• The vocabulary size is set to |V| = 8192.

1.3. ViT Backbone

  • Following ViT, the Transformer backbone network is used.
  • The input of Transformer is a sequence of image patches xip.
  • The patches are then linearly projected to obtain patch embeddings Expi.
  • The standard learnable 1D position embeddings Epos are added to patch embeddings:
  • The output vectors of the last layer is:

which are used as the encoded representations for the image patches, where hLi is the vector of the i-th image patch.

  • ViTBase is used, which is a 12-layer Transformer with 768 hidden size, and 12 attention heads. The intermediate size of feed-forward networks is 3072.

2. BEiT Pretraining: Masked Image Modeling (MIM)

2.1. Masked Image Modeling (MIM)

BEiT Masked Image Modeling (MIM) (Cut from the first figure)
  • After splitting the image into image patches, as described above, approximately 40% image patches are randomly masked, where the masked positions are denoted as M. The masked patches are replaced with a learnable embedding e[M]. In BEiT, At most 75 patches are masked.
  • Then, the good and masked image patches are input into the L-layer Transformer.
  • A softmax classifier is used to predict the corresponding visual tokens:

The pre-training objective is to maximize the log-likelihood of the correct visual tokens zi given the corrupted image:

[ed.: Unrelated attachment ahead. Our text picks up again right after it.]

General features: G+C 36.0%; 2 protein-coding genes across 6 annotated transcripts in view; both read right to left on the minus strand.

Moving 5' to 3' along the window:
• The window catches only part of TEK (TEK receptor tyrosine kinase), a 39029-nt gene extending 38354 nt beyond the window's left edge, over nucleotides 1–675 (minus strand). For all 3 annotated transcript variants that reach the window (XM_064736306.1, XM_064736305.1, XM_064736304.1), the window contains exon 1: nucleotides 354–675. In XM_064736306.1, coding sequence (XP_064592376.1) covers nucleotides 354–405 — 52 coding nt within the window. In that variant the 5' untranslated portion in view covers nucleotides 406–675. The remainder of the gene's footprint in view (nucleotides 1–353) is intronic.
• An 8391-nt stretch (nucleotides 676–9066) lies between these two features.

• BEiT is pretrained on the training set of ImageNet-1K.
  • The pre-training runs for about 500k steps (i.e., 800 epochs) with 2k batch size. The 500k training steps take about five days using 16 Nvidia Tesla V100 32GB GPU cards.

2.2. Blockwise Masking

Blockwise Masking
  • Blocks of patches are masked randomly as shown in the figure and algorithm above, instead of masking each patch individually in a random manner.

2.3. From VAE Perspective

  • The BEiT pre-training can be viewed as variational autoencoder training:
  • In the first stage, the image tokenizer is obtained as a discrete variational autoencoder. Specifically, the first stage minimizes the reconstruction loss, with an uniform prior.
  • In the second stage, the prior is learnt while keeping and fixed.
  • Thus, the above equation is re-written as:

where the second term is the proposed BEiT pre-training objective.

3. Experimental Results

3.1. ImageNet-1K & ImageNet-22K Pretraining, Image Classification on ImageNet-1K

Top-1 accuracy on ImageNet-1K using full fine-tuning
  • A simple linear classifier is employed as the task layer. Average pooling is used to aggregate the representations, and the global is fed to a softmax classifier.
  • Pre-trained BEiT significantly improves performance on both datasets.

BEiT improves the performance on ImageNet, which shows the effectiveness under the rich-resource setting.

  • Higher resolution improves the BEiT results by 1+ points on ImageNet.

More importantly, BEiT384 pretrained on ImageNet-1K even outperforms supervised pre-training ViT384 that uses ImageNet-22K, when they use the same input resolution.